Apr 3, 2013

The Weeknight Book Club: Salt, Sugar, Fat by Michael Moss.

www.goodreads.com

Today's book is from a genre not often featured in the book club section of my blog. 'Salt, Sugar, Fat... How the Food Giants Hooked Us' (hereby abbreviated to 'Salt, Sugar,Fat') is a fascinating and disturbing investigative work by award winning New York Times journalist Michael Moss. As the title suggests, the novel explores the science and psychology behind the competitive and high stakes convenience food industry in the United States. 'Salt, Sugar, Fat' was released this year and has been on the NY Times bestseller list, I'm linking to the paper's review here. The impetus for writing this book was the alarming rise of obesity and its complications in North America. In addition, there is the mystery of why the industries implicated as part of the cause have done little to help stem the tide of obesity either voluntarily or else under government regulation.

When it comes to healthy eating, I'm one of those people who knows what the right thing to do is. I have no excuse for eating in any other way. My family food budget is more than adequate, I live in a city blessed with access to abundant fresh produce and I have an education and career in a health related field. It's just that well, you know, a girl really does need that can of Coke Zero when she's been up all hours feeding and settling her newborn. And speaking of newborns, did you know how hard it is to eat one handed when holding a baby? Don't even think about eating anything involving cutlery, peeling or seeds. There are only so many apple and toast dinners you can have before KFC or a bowl of Cheezels starts to look like a substantial meal.

 

'Salt, Sugar, Fat' taught me possibly too much about food processing to the point that I can't even walk past the chips at the supermarket without feeling both manipulated and nauseous. What I thought were urban myths about the origins of fast food are in fact standard practice for many suppliers.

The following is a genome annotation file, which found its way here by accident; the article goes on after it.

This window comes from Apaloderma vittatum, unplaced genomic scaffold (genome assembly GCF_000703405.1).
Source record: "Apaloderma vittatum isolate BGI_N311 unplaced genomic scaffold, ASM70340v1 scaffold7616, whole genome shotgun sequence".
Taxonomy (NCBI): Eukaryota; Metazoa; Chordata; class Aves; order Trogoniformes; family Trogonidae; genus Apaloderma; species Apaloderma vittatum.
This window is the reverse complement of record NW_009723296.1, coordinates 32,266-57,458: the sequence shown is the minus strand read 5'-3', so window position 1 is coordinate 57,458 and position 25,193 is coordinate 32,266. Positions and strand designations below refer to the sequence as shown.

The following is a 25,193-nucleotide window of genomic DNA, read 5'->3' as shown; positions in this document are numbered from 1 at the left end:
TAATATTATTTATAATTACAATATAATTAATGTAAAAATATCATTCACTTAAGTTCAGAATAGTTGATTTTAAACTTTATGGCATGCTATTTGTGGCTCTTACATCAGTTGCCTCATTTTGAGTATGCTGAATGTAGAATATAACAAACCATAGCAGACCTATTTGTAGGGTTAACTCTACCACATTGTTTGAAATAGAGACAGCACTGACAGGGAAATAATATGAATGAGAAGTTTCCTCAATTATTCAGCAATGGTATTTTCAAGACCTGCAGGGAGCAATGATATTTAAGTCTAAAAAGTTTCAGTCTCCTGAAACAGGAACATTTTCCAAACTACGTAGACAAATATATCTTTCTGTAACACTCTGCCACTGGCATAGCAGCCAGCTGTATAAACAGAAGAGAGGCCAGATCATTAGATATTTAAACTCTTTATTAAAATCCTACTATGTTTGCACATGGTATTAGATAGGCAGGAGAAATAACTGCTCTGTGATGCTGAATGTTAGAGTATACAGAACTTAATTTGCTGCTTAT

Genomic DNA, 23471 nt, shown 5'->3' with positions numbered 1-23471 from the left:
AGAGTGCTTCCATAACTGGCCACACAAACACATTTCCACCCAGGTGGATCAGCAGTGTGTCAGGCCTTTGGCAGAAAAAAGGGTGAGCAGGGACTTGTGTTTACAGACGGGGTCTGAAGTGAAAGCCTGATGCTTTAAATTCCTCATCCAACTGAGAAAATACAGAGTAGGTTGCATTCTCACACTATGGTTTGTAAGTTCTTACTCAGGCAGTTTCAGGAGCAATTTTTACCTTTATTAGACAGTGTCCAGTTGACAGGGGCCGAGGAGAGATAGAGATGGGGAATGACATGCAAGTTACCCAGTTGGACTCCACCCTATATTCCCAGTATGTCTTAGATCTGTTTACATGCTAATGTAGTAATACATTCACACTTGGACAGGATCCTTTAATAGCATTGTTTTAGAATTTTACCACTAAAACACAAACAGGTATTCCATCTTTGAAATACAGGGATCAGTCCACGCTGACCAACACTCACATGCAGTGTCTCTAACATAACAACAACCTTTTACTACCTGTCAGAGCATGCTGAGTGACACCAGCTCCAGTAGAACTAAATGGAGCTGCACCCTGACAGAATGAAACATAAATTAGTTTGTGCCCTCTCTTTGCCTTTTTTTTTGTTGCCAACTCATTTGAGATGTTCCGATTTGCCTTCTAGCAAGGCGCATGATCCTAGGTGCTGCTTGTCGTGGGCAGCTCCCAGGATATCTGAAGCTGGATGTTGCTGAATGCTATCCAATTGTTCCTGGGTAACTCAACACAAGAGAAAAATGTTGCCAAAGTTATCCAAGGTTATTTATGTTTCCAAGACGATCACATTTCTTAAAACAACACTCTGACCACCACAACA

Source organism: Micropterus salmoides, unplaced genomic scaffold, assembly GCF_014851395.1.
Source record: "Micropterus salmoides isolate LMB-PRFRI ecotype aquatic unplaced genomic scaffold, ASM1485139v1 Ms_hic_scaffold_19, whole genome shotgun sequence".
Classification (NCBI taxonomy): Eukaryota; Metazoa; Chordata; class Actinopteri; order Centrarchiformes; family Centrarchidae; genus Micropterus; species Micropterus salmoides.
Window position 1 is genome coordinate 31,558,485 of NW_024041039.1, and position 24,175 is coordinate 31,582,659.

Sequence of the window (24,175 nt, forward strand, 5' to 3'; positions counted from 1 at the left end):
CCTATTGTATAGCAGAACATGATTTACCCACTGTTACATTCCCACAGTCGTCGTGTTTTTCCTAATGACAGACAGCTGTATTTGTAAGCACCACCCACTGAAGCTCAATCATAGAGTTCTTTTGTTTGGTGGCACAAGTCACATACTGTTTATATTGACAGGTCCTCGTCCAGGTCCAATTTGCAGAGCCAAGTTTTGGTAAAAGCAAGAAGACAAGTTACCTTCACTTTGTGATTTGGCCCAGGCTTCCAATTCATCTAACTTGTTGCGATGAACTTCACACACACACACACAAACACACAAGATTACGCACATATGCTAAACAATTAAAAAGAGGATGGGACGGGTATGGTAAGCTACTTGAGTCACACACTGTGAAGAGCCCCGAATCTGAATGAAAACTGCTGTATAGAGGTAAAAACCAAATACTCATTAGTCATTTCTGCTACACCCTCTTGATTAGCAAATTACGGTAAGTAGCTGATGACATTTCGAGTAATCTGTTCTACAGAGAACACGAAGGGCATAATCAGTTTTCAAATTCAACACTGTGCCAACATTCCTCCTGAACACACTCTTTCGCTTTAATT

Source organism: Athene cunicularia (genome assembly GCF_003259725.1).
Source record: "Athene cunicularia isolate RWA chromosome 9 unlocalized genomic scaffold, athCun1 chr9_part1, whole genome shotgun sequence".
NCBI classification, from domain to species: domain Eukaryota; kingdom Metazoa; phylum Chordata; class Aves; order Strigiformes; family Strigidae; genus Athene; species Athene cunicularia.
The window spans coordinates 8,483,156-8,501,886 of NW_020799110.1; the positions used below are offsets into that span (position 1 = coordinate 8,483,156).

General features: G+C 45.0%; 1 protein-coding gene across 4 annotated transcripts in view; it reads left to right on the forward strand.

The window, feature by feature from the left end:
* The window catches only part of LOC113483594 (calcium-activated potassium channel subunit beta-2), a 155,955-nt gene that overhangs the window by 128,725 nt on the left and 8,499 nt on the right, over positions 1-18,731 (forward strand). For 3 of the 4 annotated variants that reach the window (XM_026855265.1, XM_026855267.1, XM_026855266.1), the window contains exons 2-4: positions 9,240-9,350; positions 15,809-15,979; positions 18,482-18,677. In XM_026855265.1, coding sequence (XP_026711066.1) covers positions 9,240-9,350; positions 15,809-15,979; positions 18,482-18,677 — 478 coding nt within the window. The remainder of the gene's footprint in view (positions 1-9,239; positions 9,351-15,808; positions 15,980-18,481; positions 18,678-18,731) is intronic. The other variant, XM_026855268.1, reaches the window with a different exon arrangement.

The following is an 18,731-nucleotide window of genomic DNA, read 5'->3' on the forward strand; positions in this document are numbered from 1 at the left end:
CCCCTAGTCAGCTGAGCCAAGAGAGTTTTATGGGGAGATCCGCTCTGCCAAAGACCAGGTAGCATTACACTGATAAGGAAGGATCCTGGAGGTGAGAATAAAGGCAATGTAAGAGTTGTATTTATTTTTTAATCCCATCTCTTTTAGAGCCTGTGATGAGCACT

Moss begins by addressing the three elements that make convenience foods so addictive and tasty - saltiness, sweetness and the effect of fat in giving food good 'mouth feel'. There is a 'sweet spot' for the concentrations of each of these that make consumers want to keep eating and buying a food. Millions is spent on research both in the lab and on consumers. Children are targeted specifically. Ethnic sub groups are profiled. The eating habits of men and women of different age groups and socio economic classes are researched. It's all in aid of producing a product that is irresistible to an increasingly segmented market.

 

He goes on to discuss the financial and political motives behind how foods are marketed. Part of the reason that cheese is ubiquitous in fast foods is that the US government had to do something about all the excess full fat milk product that dairy farmers have in the wake of reduced fat milk becoming so popular with consumers. Cheese is made with the milk solids and it returns to market as an item manufacturers have to find more uses for. Cheese has moved from being an item savoured on its own every so often to something that could be part of every meal and snack in your day.

 

More disturbingly is how the vulnerable segments of society are almost defenceless in the face of the slick marketing and supply of food manufacturers. It is ridiculously cheap and easy for children in poorer areas to go to the corner store and buy chips and soft drink for breakfast. Brand name food websites encourage 'cooking' meals based on heavily processed cans of soup and cured meats. Before you know it, processed food has become part of your lifestyle.

 

It's easy to say that we all have choices and can therefore choose not to buy these foods. And we know we shouldn't. But we do for all sorts of reasons. On a personal level, reading 'Sugar, Salt, Fat' helped make the little voice in my head telling me to make just that little bit of an effort to make dinner after a draining day speak louder and with enough conviction for my hands and eyes to take notice.

 

 

2 comments:

  1. It's shocking how the processed food industry can get away with what they do and that consumers are so ignorant of what's going on. Maybe the ingredients lists should explain exactly how regular consumption of their product will impact on your health....cigarettes do. Happy cooking! Rx

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  2. Sounds interesting....though I am often overloaded with evidence re: nutrition doing research on obesity...
    The fast/junk food companies - that is their job to hook us in.
    Did you know, though, that the healthy food pyramid was designed by the US department of agriculture? There is little evidence for this pyramid, or indeed for most of the conventional wisdom regarding weight control and loss.

    This is even more outrageous than the work of the junk food companies, I feel. What hope does the average person have?

    ReplyDelete

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